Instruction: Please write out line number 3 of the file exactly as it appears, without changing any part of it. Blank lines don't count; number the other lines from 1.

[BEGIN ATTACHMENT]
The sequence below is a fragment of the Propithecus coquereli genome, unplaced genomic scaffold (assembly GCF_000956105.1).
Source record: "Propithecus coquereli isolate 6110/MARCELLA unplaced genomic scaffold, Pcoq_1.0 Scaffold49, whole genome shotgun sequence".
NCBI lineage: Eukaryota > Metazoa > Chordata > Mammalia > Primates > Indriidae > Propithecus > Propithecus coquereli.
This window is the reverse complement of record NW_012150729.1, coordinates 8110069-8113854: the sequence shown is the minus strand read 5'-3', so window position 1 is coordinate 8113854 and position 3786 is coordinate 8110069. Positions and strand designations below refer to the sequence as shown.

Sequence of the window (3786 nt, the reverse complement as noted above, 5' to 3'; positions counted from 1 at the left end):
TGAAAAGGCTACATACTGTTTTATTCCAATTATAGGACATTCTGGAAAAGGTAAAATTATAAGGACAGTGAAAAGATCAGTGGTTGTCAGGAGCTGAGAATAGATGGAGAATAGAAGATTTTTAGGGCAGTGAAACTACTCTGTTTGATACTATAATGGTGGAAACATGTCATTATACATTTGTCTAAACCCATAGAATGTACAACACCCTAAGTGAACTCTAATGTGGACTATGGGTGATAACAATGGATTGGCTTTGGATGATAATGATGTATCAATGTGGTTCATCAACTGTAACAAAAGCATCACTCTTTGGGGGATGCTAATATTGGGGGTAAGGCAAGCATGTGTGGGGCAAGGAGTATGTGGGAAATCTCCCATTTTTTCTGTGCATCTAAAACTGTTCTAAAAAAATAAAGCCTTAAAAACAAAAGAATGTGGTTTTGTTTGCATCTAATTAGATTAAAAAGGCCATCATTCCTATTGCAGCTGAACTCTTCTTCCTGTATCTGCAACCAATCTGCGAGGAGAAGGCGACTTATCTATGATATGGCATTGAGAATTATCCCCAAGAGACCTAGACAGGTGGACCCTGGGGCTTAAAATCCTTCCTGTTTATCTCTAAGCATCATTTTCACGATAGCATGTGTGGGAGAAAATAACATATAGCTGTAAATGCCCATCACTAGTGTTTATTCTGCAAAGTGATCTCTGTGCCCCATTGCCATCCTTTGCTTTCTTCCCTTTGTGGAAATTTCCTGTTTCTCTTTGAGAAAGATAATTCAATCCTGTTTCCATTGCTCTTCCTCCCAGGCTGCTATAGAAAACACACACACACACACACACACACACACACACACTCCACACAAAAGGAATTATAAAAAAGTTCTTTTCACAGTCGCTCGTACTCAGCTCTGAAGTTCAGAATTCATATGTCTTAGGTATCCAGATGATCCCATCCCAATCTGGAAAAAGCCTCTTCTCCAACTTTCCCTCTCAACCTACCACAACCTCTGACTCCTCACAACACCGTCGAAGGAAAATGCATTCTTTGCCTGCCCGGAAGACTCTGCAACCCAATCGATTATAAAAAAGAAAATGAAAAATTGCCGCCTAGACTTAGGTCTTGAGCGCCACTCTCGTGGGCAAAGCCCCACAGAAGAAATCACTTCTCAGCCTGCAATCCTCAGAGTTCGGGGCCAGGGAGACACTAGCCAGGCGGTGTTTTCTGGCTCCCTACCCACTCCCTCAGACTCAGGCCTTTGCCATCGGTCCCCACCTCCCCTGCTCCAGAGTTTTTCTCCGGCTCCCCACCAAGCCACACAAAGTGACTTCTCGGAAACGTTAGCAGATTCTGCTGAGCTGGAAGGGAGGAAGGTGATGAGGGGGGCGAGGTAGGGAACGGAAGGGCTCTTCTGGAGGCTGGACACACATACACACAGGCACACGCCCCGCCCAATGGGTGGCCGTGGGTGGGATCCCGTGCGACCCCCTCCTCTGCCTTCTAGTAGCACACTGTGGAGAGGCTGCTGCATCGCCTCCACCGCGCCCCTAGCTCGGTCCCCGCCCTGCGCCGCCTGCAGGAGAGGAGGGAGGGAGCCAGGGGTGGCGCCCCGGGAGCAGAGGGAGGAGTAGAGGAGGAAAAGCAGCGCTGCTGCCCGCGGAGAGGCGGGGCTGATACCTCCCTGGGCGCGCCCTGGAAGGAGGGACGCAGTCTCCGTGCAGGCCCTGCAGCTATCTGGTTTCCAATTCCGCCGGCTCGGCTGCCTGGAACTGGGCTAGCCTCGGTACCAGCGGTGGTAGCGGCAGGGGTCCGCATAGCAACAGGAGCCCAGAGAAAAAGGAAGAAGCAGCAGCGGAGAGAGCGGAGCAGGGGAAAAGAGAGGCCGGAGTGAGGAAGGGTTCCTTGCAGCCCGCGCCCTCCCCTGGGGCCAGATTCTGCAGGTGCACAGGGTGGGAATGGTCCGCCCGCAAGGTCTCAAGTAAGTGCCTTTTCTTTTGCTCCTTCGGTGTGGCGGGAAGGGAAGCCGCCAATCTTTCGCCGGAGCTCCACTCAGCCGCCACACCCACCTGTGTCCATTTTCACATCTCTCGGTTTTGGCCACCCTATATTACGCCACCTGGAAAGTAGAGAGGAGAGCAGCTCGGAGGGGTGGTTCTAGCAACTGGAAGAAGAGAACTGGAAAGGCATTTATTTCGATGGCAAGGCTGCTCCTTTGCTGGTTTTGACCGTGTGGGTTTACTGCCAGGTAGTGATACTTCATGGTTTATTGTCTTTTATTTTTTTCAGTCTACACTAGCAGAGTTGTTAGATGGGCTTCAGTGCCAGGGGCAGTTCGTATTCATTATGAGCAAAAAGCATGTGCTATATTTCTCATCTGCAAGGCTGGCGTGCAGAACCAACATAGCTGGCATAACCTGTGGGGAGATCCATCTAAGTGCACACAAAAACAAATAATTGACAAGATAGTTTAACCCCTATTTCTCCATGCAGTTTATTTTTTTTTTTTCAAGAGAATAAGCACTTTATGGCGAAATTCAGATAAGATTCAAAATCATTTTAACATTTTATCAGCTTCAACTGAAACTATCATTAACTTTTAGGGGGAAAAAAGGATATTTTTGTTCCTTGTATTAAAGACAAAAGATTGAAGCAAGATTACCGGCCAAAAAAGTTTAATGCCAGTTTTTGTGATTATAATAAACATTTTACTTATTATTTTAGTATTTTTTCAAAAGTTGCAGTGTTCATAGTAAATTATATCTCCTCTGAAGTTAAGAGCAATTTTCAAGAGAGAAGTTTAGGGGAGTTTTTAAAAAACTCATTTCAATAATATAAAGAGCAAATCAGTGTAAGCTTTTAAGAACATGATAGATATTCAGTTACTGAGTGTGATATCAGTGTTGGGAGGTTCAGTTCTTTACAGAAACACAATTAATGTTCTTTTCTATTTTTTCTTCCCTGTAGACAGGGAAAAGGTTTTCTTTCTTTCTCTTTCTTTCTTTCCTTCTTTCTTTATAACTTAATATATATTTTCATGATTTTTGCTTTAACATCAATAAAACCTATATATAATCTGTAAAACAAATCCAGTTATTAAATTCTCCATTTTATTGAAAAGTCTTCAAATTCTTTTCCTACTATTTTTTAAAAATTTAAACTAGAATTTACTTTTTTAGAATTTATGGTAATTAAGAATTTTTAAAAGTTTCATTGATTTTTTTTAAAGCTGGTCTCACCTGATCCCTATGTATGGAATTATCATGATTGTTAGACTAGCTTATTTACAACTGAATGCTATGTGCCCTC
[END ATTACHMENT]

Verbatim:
NCBI lineage: Eukaryota > Metazoa > Chordata > Mammalia > Primates > Indriidae > Propithecus > Propithecus coquereli.